BEACH PROPERTY OWNERSHIP 101

This article is for those of you unfamiliar or inexperienced with resort property ownership. I hope it will help you in deciding if and what to buy. For a more detailed study, please see our Buying Seminar page.

The definition of beach property can be very broad, but for our purposes, it refers to houses or condominiums located on the beach directly facing the Gulf of Mexico. One of the biggest advantages of investing in beach property is that unlike CDs, stocks, or mutual funds, you can visit your investment. You clearly should enjoy coming to the beach. That’s what makes resort property investing fun. You can have your cake and eat it too.

The ideal way to own resort property is to place it in a good rental program and treat it as investment property with the IRS. While there are disadvantages to this, the advantages more than outweigh them. This method of ownership allows all expenses associated with your property’s operation and maintenance to be classified as business expenses. The only portion of your cost not treated as a deductible expense is the principal portion of the mortgage payment.

Most property is purchased with a 20% to 25% down payment and an 80% or 75% loan. This mortgage payment will be the largest of your expenses. Others will include: utilities (power & telephone), property tax, rental management fees, and contents insurance. The association fees usually include maintenance of the building, grounds, pool and elevators, reserve funding, water, trash pickup, sewer fees, and cable TV. Your gross rental income will most likely not cover all of your ongoing costs of ownership. Your property may show a negative cash flow typically ranging between $5,000 and $15,000 per year or more. The good news is that you can depreciate your furnishings (double declining 7-years), appliances (double declining 5-years), heating and cooling system (double declining 5-years), and the building is depreciated on a straight line basis over 39 years.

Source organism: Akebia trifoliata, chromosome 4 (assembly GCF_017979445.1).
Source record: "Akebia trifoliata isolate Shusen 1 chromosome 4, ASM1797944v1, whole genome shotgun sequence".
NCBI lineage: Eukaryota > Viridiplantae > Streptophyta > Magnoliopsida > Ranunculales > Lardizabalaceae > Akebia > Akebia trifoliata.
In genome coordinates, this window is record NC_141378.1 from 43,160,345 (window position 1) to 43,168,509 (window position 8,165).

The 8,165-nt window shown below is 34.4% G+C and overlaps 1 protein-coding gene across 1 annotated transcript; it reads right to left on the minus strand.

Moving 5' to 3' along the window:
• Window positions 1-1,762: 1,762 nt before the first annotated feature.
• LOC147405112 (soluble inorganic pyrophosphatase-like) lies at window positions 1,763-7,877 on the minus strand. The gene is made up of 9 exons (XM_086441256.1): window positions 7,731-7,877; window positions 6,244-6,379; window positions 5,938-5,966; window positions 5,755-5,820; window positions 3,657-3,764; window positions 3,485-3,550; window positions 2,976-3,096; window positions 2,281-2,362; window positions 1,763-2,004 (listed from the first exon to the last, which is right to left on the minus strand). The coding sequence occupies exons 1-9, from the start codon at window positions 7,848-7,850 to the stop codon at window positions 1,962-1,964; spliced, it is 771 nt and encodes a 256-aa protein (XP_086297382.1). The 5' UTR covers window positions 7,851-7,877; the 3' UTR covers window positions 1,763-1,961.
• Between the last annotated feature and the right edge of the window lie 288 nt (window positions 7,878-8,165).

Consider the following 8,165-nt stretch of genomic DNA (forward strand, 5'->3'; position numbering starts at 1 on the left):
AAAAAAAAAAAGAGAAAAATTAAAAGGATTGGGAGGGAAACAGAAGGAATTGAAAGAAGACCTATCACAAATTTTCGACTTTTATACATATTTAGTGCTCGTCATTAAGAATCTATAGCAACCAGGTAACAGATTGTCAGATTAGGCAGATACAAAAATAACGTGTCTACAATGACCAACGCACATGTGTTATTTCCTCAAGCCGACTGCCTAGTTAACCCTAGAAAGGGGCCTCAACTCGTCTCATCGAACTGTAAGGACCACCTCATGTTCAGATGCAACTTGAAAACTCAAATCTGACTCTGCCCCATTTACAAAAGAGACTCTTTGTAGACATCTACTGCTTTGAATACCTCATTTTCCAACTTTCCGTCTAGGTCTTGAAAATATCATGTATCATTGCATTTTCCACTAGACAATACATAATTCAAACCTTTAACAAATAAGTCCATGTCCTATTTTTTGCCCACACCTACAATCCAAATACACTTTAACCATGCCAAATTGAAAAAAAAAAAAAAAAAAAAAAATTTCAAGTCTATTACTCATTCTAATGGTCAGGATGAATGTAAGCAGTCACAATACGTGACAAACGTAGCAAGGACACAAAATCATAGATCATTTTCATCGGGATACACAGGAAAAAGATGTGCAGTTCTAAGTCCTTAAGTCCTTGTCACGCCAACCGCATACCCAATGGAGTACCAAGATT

When the depreciation is added to the expenses and applied to your tax rate, you want to find that the actual tax savings will approximate the actual out-of-pocket expenses (negative cash flow). Your rental income will not usually carry the property for you but will show a modest loss after taxes. It will however, help considerably, and in most all cases the property will increase in value each year.

The downside to this type of ownership is the limited usage of the property. Since this is a business investment, the IRS will not allow you to use it at will. Your use is limited to 10% of the number of days the property rents per year, or 14 days, whichever is the least. The 14 days will apply. This restriction creates a problem but one which can be overcome. As a business investment, you are allowed to make trips to the property for maintenance and work on the property. The days spent in this fashion do not count towards your 14-day use allowance. And the trip itself is a business deduction. With maintenance trips of say, once a quarter, you can add another 10 or 15 days to your usage. For even more usage you may rent the property through the property rental manager. While you are paying full price, all but the manager’s fee will be returned to you.

The above described ownership techniques are a driving force behind many beach property purchases. They may be applied to beach houses as well as beach condominiums. These techniques allow you significant use of your beach property while still providing you with maximum tax benefits. If you have questions regarding this type of ownership please contact me and I will do my best to answer them. And always remember to consult your C.P.A. or tax attorney regarding your rental property.

Tom O'Rorke/Ron Stewart

September 2016